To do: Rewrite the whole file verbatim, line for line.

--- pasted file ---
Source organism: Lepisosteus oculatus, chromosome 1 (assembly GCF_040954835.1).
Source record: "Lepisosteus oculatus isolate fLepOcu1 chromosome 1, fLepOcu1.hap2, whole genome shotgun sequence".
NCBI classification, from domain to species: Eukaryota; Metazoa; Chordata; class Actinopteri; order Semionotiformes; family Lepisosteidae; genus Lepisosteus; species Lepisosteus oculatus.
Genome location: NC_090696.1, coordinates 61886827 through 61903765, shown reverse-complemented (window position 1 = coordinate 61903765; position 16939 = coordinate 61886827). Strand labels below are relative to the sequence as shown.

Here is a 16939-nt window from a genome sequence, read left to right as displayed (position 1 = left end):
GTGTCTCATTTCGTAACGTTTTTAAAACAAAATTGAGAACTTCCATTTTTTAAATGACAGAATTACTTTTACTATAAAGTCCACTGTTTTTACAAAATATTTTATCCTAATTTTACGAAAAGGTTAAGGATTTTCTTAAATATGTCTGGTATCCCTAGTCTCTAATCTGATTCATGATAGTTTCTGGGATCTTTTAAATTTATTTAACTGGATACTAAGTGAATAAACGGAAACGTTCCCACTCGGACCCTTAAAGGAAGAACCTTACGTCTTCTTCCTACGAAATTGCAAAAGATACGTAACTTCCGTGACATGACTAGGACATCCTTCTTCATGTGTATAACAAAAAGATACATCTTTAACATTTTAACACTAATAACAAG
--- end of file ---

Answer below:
Source organism: Lepisosteus oculatus, chromosome 1 (assembly GCF_040954835.1).
Source record: "Lepisosteus oculatus isolate fLepOcu1 chromosome 1, fLepOcu1.hap2, whole genome shotgun sequence".
NCBI classification, from domain to species: Eukaryota; Metazoa; Chordata; class Actinopteri; order Semionotiformes; family Lepisosteidae; genus Lepisosteus; species Lepisosteus oculatus.
Genome location: NC_090696.1, coordinates 61886827 through 61903765, shown reverse-complemented (window position 1 = coordinate 61903765; position 16939 = coordinate 61886827). Strand labels below are relative to the sequence as shown.

Here is a 16939-nt window from a genome sequence, read left to right as displayed (position 1 = left end):
GTGTCTCATTTCGTAACGTTTTTAAAACAAAATTGAGAACTTCCATTTTTTAAATGACAGAATTACTTTTACTATAAAGTCCACTGTTTTTACAAAATATTTTATCCTAATTTTACGAAAAGGTTAAGGATTTTCTTAAATATGTCTGGTATCCCTAGTCTCTAATCTGATTCATGATAGTTTCTGGGATCTTTTAAATTTATTTAACTGGATACTAAGTGAATAAACGGAAACGTTCCCACTCGGACCCTTAAAGGAAGAACCTTACGTCTTCTTCCTACGAAATTGCAAAAGATACGTAACTTCCGTGACATGACTAGGACATCCTTCTTCATGTGTATAACAAAAAGATACATCTTTAACATTTTAACACTAATAACAAG